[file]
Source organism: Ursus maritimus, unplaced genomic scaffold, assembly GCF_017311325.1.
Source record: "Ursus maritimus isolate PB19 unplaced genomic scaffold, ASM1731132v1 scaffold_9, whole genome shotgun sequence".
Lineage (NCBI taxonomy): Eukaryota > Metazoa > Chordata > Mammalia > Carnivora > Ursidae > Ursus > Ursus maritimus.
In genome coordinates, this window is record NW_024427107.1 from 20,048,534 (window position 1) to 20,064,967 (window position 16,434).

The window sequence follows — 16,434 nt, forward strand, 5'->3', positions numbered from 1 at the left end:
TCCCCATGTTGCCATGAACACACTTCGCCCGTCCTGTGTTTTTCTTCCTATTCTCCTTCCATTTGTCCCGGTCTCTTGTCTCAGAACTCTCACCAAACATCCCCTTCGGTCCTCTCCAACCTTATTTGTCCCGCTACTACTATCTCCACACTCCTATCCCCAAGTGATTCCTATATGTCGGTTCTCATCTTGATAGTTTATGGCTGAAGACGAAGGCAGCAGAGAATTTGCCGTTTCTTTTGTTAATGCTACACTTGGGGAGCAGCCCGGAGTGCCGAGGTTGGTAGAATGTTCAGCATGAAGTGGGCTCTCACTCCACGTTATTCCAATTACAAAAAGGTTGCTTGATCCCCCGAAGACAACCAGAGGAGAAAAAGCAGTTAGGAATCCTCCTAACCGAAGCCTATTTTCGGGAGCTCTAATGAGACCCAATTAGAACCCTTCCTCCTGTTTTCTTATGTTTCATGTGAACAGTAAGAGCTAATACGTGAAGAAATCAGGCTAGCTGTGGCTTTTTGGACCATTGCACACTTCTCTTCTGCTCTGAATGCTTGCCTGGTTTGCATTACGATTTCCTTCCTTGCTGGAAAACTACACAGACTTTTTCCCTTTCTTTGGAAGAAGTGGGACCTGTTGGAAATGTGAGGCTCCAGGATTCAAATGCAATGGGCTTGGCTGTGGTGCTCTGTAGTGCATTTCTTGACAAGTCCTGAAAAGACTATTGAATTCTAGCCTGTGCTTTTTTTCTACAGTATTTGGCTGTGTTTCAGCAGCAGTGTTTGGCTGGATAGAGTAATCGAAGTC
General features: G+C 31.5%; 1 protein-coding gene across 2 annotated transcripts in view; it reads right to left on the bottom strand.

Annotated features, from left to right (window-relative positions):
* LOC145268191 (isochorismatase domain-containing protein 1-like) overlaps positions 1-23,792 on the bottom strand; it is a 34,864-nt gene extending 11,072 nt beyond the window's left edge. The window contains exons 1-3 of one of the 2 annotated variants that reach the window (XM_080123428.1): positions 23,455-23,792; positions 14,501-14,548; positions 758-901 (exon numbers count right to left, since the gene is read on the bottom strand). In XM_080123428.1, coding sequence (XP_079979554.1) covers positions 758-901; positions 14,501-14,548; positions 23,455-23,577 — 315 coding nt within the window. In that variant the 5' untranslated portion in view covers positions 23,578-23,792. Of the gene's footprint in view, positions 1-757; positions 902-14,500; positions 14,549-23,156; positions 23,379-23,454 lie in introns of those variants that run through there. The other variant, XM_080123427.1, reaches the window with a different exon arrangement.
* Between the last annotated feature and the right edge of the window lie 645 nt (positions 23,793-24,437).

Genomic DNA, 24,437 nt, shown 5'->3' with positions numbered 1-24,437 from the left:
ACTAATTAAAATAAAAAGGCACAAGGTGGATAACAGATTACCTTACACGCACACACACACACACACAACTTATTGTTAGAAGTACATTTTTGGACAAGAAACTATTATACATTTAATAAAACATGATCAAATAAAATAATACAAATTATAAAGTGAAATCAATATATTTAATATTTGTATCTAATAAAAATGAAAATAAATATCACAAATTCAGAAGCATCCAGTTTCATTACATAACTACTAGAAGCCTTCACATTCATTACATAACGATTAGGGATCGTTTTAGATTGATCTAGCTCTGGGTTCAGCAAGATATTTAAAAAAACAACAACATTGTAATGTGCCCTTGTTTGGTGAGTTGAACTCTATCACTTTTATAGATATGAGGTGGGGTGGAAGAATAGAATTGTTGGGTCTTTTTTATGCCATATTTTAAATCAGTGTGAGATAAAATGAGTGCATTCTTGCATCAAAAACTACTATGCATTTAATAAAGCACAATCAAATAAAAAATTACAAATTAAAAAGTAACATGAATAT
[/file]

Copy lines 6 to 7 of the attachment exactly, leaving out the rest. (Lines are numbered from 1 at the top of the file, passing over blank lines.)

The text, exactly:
TCCCCATGTTGCCATGAACACACTTCGCCCGTCCTGTGTTTTTCTTCCTATTCTCCTTCCATTTGTCCCGGTCTCTTGTCTCAGAACTCTCACCAAACATCCCCTTCGGTCCTCTCCAACCTTATTTGTCCCGCTACTACTATCTCCACACTCCTATCCCCAAGTGATTCCTATATGTCGGTTCTCATCTTGATAGTTTATGGCTGAAGACGAAGGCAGCAGAGAATTTGCCGTTTCTTTTGTTAATGCTACACTTGGGGAGCAGCCCGGAGTGCCGAGGTTGGTAGAATGTTCAGCATGAAGTGGGCTCTCACTCCACGTTATTCCAATTACAAAAAGGTTGCTTGATCCCCCGAAGACAACCAGAGGAGAAAAAGCAGTTAGGAATCCTCCTAACCGAAGCCTATTTTCGGGAGCTCTAATGAGACCCAATTAGAACCCTTCCTCCTGTTTTCTTATGTTTCATGTGAACAGTAAGAGCTAATACGTGAAGAAATCAGGCTAGCTGTGGCTTTTTGGACCATTGCACACTTCTCTTCTGCTCTGAATGCTTGCCTGGTTTGCATTACGATTTCCTTCCTTGCTGGAAAACTACACAGACTTTTTCCCTTTCTTTGGAAGAAGTGGGACCTGTTGGAAATGTGAGGCTCCAGGATTCAAATGCAATGGGCTTGGCTGTGGTGCTCTGTAGTGCATTTCTTGACAAGTCCTGAAAAGACTATTGAATTCTAGCCTGTGCTTTTTTTCTACAGTATTTGGCTGTGTTTCAGCAGCAGTGTTTGGCTGGATAGAGTAATCGAAGTC
General features: G+C 31.5%; 1 protein-coding gene across 2 annotated transcripts in view; it reads right to left on the bottom strand.